• Tiger Woods: Tiger developed rigorous practice routines from an extremely young age, and devoted hours upon hours each day to conditioning and practice in order to improve his performance.

 
As you can see, and as is pretty intuitive, preparation and practice are keys to success in sports. And in business, it’s the same.
 
Consider these examples that entrepreneurs often face:
 

  • Developing your business plan? Make sure you prepare the right information. Conduct solid market research to ensure your market opportunity and strategy are sound.

  • Giving a presentation to an investor or prospective client? Be sure to spend significant time preparing. Make sure you develop the right slides. Make sure you practice it and deliver it smoothly. Make sure you’ve anticipated the questions that might arise, and have answers for each.

  • Meeting with an employee to improve their performance? Make sure to prepare your list of items in which they are doing a good job, and a list for which they must improve. Practice delivering the information and prepare answers for questions they might ask.

  • Holding a company-wide meeting? Make certain you have a clear agenda. Prepare an outline to follow and a list of key points you need to get across. Practice delivering your presentation to get the greatest impact.

 
Importantly, for these and other business situations, think about your goals. What is the goal of developing your business plan? What is your goal of presenting to an investor or prospective customer? And so on. Having these goals clearly in mind when you prepare and practice ensures you prepare for the right outcomes.
 
Legendary football coach Vince Lombardi once said, “Practice does not make perfect. Only perfect practice makes perfect.” Perfect practice means you’ve done your preparation, for instance, learned what perfection is. And both on the sports field and in your business, doing the right preparation and practice will pay significant dividends. So, be sure to make preparation and practice a part of your daily routine.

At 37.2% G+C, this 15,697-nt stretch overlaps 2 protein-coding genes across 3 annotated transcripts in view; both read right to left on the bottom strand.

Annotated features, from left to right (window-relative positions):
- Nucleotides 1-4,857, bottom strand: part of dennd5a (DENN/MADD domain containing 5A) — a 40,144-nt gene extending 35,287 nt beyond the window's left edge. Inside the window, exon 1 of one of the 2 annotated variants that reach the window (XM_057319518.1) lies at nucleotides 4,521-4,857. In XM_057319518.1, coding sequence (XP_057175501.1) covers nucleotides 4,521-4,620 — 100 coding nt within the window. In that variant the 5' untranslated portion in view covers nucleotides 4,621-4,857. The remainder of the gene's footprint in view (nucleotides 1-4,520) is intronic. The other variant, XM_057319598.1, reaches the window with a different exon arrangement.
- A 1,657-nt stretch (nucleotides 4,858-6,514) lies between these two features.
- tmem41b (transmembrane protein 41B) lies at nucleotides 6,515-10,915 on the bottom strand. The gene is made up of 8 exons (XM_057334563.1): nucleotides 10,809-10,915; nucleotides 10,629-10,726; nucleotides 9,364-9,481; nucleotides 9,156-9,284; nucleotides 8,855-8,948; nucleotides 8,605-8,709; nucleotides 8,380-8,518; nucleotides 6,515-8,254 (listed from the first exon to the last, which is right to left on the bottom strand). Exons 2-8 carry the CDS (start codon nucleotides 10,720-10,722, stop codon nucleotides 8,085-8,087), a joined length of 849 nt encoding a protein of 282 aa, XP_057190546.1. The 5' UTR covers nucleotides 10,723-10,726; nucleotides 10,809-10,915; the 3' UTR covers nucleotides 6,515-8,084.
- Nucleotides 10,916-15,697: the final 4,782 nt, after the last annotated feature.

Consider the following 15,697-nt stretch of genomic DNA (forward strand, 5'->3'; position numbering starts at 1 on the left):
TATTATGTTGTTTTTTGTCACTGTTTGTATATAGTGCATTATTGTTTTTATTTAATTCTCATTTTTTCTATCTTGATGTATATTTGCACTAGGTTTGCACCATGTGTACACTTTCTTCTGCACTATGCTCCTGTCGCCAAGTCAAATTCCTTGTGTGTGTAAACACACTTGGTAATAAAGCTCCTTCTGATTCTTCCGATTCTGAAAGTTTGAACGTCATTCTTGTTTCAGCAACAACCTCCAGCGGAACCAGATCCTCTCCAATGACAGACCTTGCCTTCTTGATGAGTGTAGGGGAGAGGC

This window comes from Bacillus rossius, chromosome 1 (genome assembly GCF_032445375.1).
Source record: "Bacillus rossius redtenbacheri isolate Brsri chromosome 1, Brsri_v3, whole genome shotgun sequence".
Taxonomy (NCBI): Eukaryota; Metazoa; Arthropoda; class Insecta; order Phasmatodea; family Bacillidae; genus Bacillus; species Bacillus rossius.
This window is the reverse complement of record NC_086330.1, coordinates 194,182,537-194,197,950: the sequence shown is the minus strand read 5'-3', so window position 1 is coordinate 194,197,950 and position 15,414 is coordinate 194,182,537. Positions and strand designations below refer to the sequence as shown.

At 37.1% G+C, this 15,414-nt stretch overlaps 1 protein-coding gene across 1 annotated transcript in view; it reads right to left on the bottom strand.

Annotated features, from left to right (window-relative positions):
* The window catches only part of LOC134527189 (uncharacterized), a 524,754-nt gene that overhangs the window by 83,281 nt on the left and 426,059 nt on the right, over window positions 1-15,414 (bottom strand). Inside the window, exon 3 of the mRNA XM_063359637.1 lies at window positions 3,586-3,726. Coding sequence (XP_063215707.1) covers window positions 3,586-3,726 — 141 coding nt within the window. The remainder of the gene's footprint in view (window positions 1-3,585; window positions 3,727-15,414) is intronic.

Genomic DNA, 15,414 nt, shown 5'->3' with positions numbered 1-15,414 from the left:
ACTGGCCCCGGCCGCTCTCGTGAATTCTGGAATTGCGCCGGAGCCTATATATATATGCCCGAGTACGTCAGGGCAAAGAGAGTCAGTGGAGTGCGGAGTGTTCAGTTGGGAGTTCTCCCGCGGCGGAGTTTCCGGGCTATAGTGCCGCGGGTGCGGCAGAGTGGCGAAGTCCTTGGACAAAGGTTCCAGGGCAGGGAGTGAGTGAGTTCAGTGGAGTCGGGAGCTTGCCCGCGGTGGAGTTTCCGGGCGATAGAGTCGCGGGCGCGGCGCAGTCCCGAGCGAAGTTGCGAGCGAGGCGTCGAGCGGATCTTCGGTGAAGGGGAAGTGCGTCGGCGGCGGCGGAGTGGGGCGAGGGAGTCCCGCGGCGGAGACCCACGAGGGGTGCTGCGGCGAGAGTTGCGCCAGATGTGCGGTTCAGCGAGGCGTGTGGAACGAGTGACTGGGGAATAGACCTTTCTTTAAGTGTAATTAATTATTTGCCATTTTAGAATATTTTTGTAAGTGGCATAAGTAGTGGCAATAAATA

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The Best Place to Invest? Other People's Businesses.


 

An endearing, but dangerous quality of entrepreneurs and small business owners is their propensity to go all-in -- not only pouring all of their lives, hearts and souls into their business, but all of their money too.

Of course, many entrepreneurs simply need every penny they have and more to fund their businesses and there just isn't any money left to invest in anything else.

But once an entrepreneur gets beyond the survival stage, they need to think about how and where money is working for them in their own business, and where it could do better.

Often times, a lot better.

The first challenge: Entrepreneurs live, breathe, and too often suffer their own businesses so much that when it comes to investing, they can’t think straight.  

I encounter a lot of entrepreneurs who have this massive built-in bias toward ongoing, disproportionate investment in their own businesses and correspondingly are often just blasé, disinterested, and even, dare I say lazy when it comes to thinking about money and investments outside of their “baby.” 

So they take one of two approaches. The first is the passive one -- outsourcing money and investment decisions outside of one’s business to a wealth “manager.” While there are compelling financial planning reasons to do this -- i.e. "we need to save and invest this much and earn this rate of return by this date to comfortably retire" -- the expectation for actual investment returns via this approach should be kept pretty low. 

In fact, the S&P Indices Versus Active Funds Scorecard (SPIVA) shows that average "managed money" returns trail the index averages by almost the exact percentages of the fees charged for managing the money.

The second approach is more scatter shot - whereby investments in “one-off” real estate, startups, oil and gas, and collectables opportunities, among others, are presented to the entrepreneur by a varying lot of well-meaning and potentially pilfering parties.

And entrepreneurs, as they are wired fundamentally as optimists, find these opportunities naturally appealing.

So they invest – sometimes to good and lucky effect, but often disastrously so.

Is there a better way?

Can the hard-working entrepreneur have his or her money earn a good rate of return? While managing risk? 

And dare we dream – adoing so in a way that is in alignment with their entrepreneurial values and leverages their entrepreneurial skill sets, experiences, and industry knowledge?

Of course there is!

An approach built on diversification and one that leverages traditional managed money vehicles like public market stocks, bonds, and mutual funds, but also offers the opportunity for above average, and with a little good fortune, potentially excellent investment returns.

It looks, quite simply, like this: Invest in what you know

Or, in other words, a restaurateur could invest in other people’s restaurants and food service businesses. 

Healthcare entrepreneurs could evaluate investment opportunities in healthcare.